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Recycling

The recycling of aluminium has increased sharply worldwide in recent years, due not only to the greater quantity of secondary materials available but also to the ecological and economic advantages compared with primary production. The recycling of aluminium enables up to 95 % energy savings compared to primary aluminium production – thereby making a significant contribution to reducing emissions. Furthermore, aluminium recycling enables the closing of material cycles in industrial production processes which are jointly developed, efficiently designed and standardised between customers and AMAG. The aim is to recycle aluminium products in a value-retaining manner. For this reason alone, it is in the aluminium industry’s own interest to utilise existing scrap. At the end of the life of aluminium products – whether from the building industry, transport or packaging – it is consequently important to keep these products in the recycling loop by means of appropriate collection systems (end-of-life vehicle recycling, deposit systems or recycling bins).

 

 

Value
Management

The recycling of aluminium has formed the economic base underpinning AMAG’s activities for more than three decades. Considerable investments have been made in this area in terms of plant engineering, furnace technology, residue management, scrap processing, etc. over the last ten years. With an average scrap utilisation rate of 75 to 80 %, AMAG is proud to be at the forefront of aluminium remelting and refining, and to continue improving its competence in this area through innovations.

 

For this purpose, AMAG has a large number of different remelting furnaces for various applications. The existing technological process chain and expertise ranging from sampling and scrap preparation through to the melting of contaminated scrap enable AMAG to ensure high recycled content in its products. Particularly in the case of different scrap qualities, AMAG not only possesses the appropriate recycling technologies due to various furnace aggregates, but also demonstrates years of know-how in the targeted processing of these materials. Moreover, special emphasis is placed on research and development, with ongoing optimisation of the entire process chain, from the characterisation of scrap though to melting technology and the finished semi-finished product. The company’s internal research and development in this area is complemented by dissertations, some of which have been initiated and conducted in recent years in the context of the scientific and technological advisory board.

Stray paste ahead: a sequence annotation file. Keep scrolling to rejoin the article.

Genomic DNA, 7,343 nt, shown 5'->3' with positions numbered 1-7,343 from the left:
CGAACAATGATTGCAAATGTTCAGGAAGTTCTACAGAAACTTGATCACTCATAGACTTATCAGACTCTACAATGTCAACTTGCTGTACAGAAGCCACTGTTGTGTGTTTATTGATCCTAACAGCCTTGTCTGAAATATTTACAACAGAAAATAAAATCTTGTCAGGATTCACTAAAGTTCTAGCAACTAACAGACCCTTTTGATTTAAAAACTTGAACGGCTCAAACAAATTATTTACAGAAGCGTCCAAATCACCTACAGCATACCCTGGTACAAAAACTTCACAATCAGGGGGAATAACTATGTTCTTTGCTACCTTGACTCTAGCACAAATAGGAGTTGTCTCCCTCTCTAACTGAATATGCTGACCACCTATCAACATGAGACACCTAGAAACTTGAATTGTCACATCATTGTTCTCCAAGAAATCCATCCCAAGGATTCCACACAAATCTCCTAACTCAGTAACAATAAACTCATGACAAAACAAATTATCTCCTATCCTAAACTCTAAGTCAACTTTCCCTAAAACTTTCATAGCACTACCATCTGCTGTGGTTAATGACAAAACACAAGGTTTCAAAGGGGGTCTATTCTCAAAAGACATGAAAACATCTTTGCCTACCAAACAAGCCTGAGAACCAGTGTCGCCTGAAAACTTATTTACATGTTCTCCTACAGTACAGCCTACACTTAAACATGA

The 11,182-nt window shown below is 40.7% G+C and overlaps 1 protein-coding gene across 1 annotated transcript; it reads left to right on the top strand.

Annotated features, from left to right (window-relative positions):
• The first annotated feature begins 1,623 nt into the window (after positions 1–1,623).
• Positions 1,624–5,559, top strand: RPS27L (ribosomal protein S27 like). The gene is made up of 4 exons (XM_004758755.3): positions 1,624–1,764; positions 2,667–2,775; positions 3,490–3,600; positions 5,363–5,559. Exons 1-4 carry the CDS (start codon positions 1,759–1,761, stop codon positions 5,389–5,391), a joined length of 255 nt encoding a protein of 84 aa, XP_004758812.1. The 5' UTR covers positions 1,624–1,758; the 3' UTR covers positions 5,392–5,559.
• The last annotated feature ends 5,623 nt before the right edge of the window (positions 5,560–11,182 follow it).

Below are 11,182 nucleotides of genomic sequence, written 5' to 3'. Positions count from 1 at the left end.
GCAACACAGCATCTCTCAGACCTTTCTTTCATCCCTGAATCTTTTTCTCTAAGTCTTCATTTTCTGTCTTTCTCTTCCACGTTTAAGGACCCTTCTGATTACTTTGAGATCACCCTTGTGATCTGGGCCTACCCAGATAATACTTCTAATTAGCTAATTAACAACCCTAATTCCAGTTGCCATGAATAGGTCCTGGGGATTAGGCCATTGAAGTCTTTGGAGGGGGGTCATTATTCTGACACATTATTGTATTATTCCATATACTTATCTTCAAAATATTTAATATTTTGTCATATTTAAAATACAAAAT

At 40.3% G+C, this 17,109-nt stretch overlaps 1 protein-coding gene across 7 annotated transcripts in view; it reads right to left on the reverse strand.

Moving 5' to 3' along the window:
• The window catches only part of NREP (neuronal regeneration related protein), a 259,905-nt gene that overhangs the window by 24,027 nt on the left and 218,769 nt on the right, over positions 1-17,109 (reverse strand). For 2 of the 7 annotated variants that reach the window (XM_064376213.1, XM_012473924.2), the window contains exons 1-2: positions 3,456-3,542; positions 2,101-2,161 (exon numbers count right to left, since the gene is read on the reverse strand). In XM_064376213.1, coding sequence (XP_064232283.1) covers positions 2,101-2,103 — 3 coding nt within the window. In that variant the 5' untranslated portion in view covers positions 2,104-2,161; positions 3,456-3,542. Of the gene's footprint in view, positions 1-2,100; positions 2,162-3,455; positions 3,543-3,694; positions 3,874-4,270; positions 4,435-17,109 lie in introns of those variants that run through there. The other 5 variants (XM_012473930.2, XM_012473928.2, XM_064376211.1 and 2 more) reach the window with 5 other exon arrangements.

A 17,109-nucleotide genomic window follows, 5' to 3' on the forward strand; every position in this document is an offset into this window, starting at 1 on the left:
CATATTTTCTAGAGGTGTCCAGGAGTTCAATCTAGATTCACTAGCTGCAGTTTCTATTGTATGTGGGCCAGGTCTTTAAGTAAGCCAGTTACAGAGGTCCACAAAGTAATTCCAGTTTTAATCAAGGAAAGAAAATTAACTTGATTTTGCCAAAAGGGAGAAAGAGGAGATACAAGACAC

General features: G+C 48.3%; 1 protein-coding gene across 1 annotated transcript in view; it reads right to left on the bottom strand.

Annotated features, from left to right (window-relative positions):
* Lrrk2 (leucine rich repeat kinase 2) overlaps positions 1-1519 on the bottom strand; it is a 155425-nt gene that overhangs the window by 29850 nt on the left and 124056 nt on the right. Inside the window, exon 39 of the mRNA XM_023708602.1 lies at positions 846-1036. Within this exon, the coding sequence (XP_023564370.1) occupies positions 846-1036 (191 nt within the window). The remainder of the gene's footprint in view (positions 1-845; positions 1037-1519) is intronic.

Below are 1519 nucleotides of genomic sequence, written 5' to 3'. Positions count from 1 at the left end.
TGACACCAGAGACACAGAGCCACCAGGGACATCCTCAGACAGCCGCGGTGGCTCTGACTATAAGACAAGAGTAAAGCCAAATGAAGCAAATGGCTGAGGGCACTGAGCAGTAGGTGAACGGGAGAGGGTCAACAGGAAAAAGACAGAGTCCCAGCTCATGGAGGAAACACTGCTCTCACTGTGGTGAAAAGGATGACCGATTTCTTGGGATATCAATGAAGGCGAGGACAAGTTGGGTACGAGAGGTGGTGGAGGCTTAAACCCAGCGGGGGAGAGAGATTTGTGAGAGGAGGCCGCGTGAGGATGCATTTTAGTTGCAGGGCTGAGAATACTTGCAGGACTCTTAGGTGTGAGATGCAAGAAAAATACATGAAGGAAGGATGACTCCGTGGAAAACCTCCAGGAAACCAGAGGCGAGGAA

Aluminium recycling consists of three segments: collection, processing and transformation of the scrap into a reusable alloy. Scrap sampling is one of the most important support processes in this context. All incoming scrap shipments undergo radioactivity testing before being forwarded for sampling and testing. The Ranshofen site operates a rolling slab casthouse to supply its own rolling mill and a casthouse for foundry alloys. Both casthouses cooperate closely in relation to recycling. AMAG has a wide range of melting furnaces (shaft furnaces, hearth type furnaces, induction furnaces and tilting drum melting furnaces) in order to optimally process different scrap qualities.